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Brian Boulton: Drawings
Christian Nicolay: Collections in Faith

Winsor Gallery, Vancouver BC – Nov 5-29, 2009

Christian Nicolay, Blind Faith

Christian NicolayBlind Faith (2009), stills from experimental video [Winsor Gallery, Vancouver BC, Nov 5-29]

Christian Nicolay, Faith in mythology

Christian NicolayFaith in mythology (2006-2026, work in progress), site specific performance, 
photograph with variable dimensions [Winsor Gallery, Vancouver BC, Nov 5-29]

Brian Boulton

Brian Boulton, Untitled [Mark] (2009), graphite and pastel pencil [Winsor Gallery, Vancouver BC, Nov 5-29]

Brian Boulton

Brian Boulton, Untitled [leather jacket] (2009), graphite and pastel pencil [Winsor Gallery, Vancouver BC, Nov 5-29]

In a second exhibit of pencil drawings of young males at the Winsor Gallery, Vancouver artist Brian Boulton reproduces simple black and white photographs of solitary figures in fine graphic detail. The painstaking drawings reveal subtle minutiae of torn hems, leather shoes, seams of thread and folds of fabric.

Since 2006, Boulton has been a studio assistant to Attila Richard Lukacs. He worked with Geoffrey Farmer on his Dumpster Installation in 2001, as well as with Brian Jungen for his exhibit at the Charles H. Scott Gallery and for Untitled 2001 at the CAG. A musician as well as an installation assistant, Boulton recorded soundtracks at the Western Front and worked with the Braineaters in the 1980s. His background also includes visual merchandising and home décor. In 1983, he took Film and Art History courses at Langara College, Vancouver.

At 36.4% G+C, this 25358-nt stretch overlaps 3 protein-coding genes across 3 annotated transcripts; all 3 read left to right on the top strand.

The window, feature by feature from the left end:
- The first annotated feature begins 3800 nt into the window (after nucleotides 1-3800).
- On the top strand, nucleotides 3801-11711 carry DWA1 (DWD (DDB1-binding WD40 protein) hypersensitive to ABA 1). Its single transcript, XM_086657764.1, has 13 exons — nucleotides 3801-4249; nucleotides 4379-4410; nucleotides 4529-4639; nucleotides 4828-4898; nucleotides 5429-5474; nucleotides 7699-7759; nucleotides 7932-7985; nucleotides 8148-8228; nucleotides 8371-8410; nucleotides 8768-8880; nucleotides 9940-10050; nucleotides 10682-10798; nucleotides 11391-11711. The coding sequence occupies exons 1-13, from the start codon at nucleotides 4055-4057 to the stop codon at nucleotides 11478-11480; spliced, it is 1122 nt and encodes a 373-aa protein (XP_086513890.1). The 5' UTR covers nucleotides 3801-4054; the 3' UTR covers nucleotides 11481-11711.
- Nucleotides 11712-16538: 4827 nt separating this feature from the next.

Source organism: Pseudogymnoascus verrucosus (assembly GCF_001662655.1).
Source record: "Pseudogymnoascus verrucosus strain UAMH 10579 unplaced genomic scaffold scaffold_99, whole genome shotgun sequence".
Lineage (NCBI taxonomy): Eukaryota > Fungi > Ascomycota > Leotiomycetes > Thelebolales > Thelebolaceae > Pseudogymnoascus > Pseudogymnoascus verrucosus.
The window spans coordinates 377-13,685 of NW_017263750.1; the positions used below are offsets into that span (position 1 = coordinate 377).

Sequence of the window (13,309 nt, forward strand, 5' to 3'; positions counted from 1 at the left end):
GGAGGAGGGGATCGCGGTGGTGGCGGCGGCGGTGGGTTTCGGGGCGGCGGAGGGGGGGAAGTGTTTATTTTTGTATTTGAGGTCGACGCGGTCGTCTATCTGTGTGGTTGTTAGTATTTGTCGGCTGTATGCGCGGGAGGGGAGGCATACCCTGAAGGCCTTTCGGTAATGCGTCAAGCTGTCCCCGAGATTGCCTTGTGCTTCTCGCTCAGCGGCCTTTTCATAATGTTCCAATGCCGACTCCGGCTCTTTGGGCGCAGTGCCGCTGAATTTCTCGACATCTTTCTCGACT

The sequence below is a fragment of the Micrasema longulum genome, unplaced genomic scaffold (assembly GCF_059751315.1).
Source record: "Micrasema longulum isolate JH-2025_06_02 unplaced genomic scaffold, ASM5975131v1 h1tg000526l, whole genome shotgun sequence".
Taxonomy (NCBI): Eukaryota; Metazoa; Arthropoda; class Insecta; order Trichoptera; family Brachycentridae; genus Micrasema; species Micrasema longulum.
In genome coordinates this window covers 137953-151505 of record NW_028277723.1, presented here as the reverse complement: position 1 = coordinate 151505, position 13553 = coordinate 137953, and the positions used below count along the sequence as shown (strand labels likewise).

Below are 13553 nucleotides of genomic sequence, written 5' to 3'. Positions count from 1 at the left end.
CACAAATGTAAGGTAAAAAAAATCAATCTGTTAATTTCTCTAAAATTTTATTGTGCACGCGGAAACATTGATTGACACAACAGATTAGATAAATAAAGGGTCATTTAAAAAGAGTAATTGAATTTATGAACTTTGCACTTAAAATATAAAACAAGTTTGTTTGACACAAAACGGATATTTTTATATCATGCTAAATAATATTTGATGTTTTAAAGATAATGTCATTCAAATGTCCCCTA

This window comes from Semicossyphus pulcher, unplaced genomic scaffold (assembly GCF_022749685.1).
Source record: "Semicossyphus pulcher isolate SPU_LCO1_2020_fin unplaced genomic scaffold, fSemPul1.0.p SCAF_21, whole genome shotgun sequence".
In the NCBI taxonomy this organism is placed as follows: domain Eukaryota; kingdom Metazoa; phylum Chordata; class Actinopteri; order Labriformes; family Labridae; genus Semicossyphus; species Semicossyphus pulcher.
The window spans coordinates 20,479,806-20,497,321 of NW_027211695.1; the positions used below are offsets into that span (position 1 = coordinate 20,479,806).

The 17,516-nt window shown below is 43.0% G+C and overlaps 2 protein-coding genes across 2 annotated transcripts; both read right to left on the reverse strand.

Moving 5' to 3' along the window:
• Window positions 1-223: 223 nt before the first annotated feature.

Christian Nicolay, who in recent years has rotated through the Elliott Louis Gallery, Ballard Lederer Gallery and the Bau-Xi Gallery, continues his practice of collage and mixed media in a new series, Collections in Faith. Chance and spontaneity play an important part in his choice of subject matter and incorporation of found objects. Nicolay has a BFA (2000) from the Okanagan University College in Kelowna, and has been the recipient of a number of awards including several Helen Pitt Awards and a Canada Council travel grant.


Mia Johnson

 Mon, Nov 16, 2009